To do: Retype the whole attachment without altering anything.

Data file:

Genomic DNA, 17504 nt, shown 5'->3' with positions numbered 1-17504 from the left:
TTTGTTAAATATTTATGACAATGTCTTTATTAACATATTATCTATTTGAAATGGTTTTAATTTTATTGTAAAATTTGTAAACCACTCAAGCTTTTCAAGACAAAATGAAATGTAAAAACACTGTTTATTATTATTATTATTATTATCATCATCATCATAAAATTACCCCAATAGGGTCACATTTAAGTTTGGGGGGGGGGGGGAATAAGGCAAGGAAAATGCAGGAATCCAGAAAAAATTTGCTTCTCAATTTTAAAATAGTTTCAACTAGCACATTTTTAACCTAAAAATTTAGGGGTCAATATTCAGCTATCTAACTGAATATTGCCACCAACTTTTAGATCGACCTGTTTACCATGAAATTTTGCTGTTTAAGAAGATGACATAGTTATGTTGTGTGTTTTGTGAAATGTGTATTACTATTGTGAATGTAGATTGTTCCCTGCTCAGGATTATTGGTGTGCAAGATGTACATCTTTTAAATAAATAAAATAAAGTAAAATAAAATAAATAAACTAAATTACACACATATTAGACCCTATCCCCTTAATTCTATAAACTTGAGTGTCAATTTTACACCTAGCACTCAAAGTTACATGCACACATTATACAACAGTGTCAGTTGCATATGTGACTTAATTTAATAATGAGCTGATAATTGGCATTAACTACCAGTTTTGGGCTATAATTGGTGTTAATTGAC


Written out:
Genomic DNA, 17504 nt, shown 5'->3' with positions numbered 1-17504 from the left:
TTTGTTAAATATTTATGACAATGTCTTTATTAACATATTATCTATTTGAAATGGTTTTAATTTTATTGTAAAATTTGTAAACCACTCAAGCTTTTCAAGACAAAATGAAATGTAAAAACACTGTTTATTATTATTATTATTATTATCATCATCATCATAAAATTACCCCAATAGGGTCACATTTAAGTTTGGGGGGGGGGGGGAATAAGGCAAGGAAAATGCAGGAATCCAGAAAAAATTTGCTTCTCAATTTTAAAATAGTTTCAACTAGCACATTTTTAACCTAAAAATTTAGGGGTCAATATTCAGCTATCTAACTGAATATTGCCACCAACTTTTAGATCGACCTGTTTACCATGAAATTTTGCTGTTTAAGAAGATGACATAGTTATGTTGTGTGTTTTGTGAAATGTGTATTACTATTGTGAATGTAGATTGTTCCCTGCTCAGGATTATTGGTGTGCAAGATGTACATCTTTTAAATAAATAAAATAAAGTAAAATAAAATAAATAAACTAAATTACACACATATTAGACCCTATCCCCTTAATTCTATAAACTTGAGTGTCAATTTTACACCTAGCACTCAAAGTTACATGCACACATTATACAACAGTGTCAGTTGCATATGTGACTTAATTTAATAATGAGCTGATAATTGGCATTAACTACCAGTTTTGGGCTATAATTGGTGTTAATTGAC